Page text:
Paint 101: HOW TO CHOOSE PAINT COLORS FOR YOUR INTERIORS- A complete guide by Painters in Austin

Paint 101: HOW TO CHOOSE PAINT COLORS FOR YOUR INTERIORS- A complete guide by Painters in Austin

Before we start, there is something we’d like you to know. Choosing paint colors for your home is easier than you think it is. The rules of color selection are simple, and mostly depends on what colors suit your taste. Once you are familiar with the basics of color theory and selection, you can experiment with different combinations until you are satisfied. Here’s your guide to all things colors and paint related- to equip you on this adventure.

  1. Colors: The basics
  • Passive colors: color hues that create a calming effect and promote mental focus and relaxation. Blues, greens and purples are usually considered passive colors. Generally, passive colors are cool and soft-toned colors. Passive colors are popular choices for bedrooms and can make small spaces seem more spacious.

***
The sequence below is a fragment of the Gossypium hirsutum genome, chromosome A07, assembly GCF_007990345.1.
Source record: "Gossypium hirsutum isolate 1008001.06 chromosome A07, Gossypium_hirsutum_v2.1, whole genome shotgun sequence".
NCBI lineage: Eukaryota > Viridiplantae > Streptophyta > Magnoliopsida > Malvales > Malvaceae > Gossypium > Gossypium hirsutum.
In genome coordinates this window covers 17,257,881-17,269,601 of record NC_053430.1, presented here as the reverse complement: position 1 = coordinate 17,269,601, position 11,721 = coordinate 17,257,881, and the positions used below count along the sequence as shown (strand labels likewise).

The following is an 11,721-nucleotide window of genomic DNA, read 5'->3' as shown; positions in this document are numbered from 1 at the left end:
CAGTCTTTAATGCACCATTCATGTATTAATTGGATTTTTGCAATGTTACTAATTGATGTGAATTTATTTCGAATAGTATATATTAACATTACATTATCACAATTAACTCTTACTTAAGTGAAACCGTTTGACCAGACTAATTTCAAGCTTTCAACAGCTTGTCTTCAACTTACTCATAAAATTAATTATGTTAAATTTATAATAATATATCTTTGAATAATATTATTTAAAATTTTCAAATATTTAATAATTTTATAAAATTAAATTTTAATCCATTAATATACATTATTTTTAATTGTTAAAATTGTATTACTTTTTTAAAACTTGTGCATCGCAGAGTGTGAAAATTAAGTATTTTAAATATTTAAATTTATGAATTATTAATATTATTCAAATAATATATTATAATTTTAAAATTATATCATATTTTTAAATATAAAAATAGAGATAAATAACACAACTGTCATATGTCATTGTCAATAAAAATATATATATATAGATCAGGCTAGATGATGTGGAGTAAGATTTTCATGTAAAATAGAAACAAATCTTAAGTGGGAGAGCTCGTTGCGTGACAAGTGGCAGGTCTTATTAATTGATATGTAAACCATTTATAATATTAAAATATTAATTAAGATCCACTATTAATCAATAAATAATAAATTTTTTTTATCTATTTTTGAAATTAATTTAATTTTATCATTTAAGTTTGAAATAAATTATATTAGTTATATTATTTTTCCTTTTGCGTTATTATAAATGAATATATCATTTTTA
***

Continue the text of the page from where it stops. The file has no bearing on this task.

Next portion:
• Active colors: color hues that create a stimulating effect and excite the mind. Reds, yellows and oranges are usually considered active colors. Active colors are often warm and bright toned colors. Vibrant and eye-catching, active colors are popular choices for kitchens, offices and accent walls.
  • Neutral colors: color hues that do not comfortably fit within one of the primary or secondary color families. Neutral colors include black, white, brown, gray and cream. In interior design, many hues can be used as “neutrals” so long as they are less saturated (i.e. less vibrant) than the accompanying colors. For example, baby pink can act as a neutral when paired with vibrant, rich colors such as emerald, navy blue or scarlet.
  1. Picking the palette: